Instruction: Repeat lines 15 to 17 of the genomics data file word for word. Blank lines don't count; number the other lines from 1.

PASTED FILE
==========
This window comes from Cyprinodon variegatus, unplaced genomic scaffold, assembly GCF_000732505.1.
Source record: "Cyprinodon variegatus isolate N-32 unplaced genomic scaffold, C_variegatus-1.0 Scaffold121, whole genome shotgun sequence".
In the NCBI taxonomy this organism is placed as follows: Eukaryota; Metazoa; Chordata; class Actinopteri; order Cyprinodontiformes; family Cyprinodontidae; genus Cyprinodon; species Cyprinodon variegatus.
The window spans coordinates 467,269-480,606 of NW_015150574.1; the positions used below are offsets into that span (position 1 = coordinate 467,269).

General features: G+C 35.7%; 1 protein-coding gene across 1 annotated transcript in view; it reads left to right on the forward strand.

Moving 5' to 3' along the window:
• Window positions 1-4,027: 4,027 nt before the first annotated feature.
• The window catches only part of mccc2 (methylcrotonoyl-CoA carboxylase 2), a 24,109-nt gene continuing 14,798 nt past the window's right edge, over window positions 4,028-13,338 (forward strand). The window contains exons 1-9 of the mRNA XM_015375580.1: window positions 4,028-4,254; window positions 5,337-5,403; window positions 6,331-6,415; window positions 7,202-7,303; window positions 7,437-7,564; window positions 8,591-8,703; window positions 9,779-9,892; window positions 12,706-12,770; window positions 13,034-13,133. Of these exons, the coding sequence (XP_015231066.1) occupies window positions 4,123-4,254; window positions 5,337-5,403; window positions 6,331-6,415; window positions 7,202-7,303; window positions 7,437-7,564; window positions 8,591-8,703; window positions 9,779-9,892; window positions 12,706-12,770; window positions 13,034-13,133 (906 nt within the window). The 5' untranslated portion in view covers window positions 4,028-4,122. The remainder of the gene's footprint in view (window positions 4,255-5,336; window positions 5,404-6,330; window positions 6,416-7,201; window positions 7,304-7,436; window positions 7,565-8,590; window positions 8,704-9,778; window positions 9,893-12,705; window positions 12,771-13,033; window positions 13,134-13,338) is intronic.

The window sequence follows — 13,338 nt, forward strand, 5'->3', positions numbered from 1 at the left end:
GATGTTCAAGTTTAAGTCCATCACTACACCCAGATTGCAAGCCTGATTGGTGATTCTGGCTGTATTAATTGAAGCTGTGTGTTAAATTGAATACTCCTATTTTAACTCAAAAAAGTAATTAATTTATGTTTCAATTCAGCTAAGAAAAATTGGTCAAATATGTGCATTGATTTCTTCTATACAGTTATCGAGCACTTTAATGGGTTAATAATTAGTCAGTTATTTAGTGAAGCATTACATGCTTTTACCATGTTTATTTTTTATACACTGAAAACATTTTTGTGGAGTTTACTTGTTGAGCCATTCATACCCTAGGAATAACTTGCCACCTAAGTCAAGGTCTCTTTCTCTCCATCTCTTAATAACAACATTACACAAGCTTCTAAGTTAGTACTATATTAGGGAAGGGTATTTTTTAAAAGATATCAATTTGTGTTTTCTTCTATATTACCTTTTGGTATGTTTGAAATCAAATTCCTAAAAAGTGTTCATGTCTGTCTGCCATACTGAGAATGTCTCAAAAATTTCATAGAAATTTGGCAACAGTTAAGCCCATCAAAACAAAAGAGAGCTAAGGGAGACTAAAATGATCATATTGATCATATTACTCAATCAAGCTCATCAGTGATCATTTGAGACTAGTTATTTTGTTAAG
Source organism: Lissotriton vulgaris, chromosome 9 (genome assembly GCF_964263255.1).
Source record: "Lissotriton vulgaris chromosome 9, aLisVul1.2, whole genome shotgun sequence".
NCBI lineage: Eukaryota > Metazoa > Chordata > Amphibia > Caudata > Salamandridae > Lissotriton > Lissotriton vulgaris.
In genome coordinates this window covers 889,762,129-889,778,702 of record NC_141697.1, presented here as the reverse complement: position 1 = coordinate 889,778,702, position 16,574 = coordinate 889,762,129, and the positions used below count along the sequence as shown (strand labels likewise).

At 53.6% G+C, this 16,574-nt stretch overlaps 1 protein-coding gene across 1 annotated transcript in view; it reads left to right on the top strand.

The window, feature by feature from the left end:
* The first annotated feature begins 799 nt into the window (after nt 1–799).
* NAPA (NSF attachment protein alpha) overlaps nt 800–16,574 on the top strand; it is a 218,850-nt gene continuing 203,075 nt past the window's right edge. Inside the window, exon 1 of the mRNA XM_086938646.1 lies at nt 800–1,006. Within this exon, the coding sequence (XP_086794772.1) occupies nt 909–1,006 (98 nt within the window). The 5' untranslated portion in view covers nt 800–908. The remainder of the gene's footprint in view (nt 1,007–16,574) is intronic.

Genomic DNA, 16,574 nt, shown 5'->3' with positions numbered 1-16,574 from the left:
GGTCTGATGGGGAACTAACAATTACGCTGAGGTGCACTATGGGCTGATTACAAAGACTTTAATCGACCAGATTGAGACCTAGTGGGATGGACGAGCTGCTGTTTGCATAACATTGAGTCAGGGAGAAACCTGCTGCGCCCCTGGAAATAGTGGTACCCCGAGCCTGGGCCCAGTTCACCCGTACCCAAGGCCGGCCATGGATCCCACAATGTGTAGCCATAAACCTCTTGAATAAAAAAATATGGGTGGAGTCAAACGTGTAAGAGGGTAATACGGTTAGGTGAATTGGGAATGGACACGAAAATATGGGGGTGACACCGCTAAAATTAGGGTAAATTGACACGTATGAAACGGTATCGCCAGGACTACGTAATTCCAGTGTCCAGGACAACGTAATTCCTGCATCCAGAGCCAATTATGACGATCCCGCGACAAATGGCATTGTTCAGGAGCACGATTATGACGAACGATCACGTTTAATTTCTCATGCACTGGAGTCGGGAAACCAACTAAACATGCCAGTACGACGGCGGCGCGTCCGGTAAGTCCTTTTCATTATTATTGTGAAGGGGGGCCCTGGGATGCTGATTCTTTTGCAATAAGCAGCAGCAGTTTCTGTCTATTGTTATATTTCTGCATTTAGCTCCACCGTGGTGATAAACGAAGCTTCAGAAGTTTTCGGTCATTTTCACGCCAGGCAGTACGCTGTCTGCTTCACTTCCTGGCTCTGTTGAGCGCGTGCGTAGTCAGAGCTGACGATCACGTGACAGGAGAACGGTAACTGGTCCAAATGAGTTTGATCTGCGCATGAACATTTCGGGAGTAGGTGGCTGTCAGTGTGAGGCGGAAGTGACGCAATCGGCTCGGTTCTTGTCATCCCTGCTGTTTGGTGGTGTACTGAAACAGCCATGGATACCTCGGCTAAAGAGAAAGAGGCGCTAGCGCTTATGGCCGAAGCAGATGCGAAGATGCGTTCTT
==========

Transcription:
At 53.6% G+C, this 16,574-nt stretch overlaps 1 protein-coding gene across 1 annotated transcript in view; it reads left to right on the top strand.

The window, feature by feature from the left end:
* The first annotated feature begins 799 nt into the window (after nt 1–799).